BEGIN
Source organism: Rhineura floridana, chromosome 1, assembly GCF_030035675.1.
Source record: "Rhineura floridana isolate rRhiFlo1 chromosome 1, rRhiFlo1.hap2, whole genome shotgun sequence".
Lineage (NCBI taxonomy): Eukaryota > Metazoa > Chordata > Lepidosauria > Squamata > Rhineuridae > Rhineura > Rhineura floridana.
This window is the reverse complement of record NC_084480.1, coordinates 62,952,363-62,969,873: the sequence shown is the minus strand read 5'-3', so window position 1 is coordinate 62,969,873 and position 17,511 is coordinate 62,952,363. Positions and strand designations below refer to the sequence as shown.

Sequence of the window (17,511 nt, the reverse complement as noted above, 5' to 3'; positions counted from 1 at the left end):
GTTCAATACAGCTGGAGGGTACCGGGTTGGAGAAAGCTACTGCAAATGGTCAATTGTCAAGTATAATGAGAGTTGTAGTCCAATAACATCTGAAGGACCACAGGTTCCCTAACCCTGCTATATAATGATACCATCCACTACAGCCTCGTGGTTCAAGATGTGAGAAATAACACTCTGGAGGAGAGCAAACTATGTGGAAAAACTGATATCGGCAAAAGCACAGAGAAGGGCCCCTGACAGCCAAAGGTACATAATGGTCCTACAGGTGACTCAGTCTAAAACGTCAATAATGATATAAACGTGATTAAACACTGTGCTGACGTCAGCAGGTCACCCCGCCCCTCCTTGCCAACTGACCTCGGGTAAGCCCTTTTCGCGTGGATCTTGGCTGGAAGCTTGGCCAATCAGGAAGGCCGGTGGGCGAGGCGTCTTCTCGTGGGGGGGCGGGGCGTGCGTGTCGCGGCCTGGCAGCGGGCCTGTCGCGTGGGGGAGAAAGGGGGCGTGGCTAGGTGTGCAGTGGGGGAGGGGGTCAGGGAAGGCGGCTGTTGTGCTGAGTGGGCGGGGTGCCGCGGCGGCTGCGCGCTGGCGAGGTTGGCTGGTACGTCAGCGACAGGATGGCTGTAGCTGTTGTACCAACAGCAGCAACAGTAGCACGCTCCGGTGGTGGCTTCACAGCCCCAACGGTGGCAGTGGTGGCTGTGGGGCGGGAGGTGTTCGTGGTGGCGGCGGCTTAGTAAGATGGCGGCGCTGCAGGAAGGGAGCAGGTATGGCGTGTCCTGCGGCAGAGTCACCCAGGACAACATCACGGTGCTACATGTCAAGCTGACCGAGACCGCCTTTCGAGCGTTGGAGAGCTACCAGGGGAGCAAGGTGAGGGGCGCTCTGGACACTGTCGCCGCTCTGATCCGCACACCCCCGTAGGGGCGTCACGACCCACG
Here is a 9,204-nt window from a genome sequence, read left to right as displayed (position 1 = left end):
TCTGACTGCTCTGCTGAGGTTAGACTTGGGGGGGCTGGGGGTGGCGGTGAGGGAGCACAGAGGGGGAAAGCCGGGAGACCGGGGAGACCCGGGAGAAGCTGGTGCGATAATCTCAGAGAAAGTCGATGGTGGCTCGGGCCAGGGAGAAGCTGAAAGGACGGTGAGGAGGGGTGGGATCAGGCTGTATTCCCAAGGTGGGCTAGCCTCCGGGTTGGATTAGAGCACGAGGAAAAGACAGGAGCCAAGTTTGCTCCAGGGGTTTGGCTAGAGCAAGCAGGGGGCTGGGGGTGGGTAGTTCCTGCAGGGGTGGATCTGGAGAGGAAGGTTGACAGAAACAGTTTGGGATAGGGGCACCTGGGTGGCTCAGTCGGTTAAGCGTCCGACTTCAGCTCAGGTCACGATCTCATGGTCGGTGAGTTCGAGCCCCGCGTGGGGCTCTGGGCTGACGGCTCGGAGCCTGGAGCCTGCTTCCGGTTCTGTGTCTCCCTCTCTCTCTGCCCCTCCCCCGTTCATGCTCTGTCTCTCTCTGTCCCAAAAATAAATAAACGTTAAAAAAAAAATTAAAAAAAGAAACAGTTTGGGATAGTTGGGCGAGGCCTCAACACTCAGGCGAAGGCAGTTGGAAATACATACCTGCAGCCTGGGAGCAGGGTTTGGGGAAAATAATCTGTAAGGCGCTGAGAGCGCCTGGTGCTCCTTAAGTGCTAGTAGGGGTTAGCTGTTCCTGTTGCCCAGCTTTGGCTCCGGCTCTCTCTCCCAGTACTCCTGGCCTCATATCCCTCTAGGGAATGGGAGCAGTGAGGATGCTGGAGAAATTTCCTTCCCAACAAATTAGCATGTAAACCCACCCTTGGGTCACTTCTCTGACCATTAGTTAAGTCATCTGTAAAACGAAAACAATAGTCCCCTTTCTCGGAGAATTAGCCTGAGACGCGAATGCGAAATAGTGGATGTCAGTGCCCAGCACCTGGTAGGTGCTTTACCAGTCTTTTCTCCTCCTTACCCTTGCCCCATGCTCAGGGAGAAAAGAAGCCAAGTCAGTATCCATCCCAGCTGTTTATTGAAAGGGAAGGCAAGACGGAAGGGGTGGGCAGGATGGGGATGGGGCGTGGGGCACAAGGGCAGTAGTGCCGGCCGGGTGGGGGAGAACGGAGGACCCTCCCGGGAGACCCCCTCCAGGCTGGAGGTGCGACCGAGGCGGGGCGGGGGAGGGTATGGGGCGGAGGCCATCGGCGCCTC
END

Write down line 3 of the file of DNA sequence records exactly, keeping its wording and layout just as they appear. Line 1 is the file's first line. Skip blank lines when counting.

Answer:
Lineage (NCBI taxonomy): Eukaryota > Metazoa > Chordata > Lepidosauria > Squamata > Rhineuridae > Rhineura > Rhineura floridana.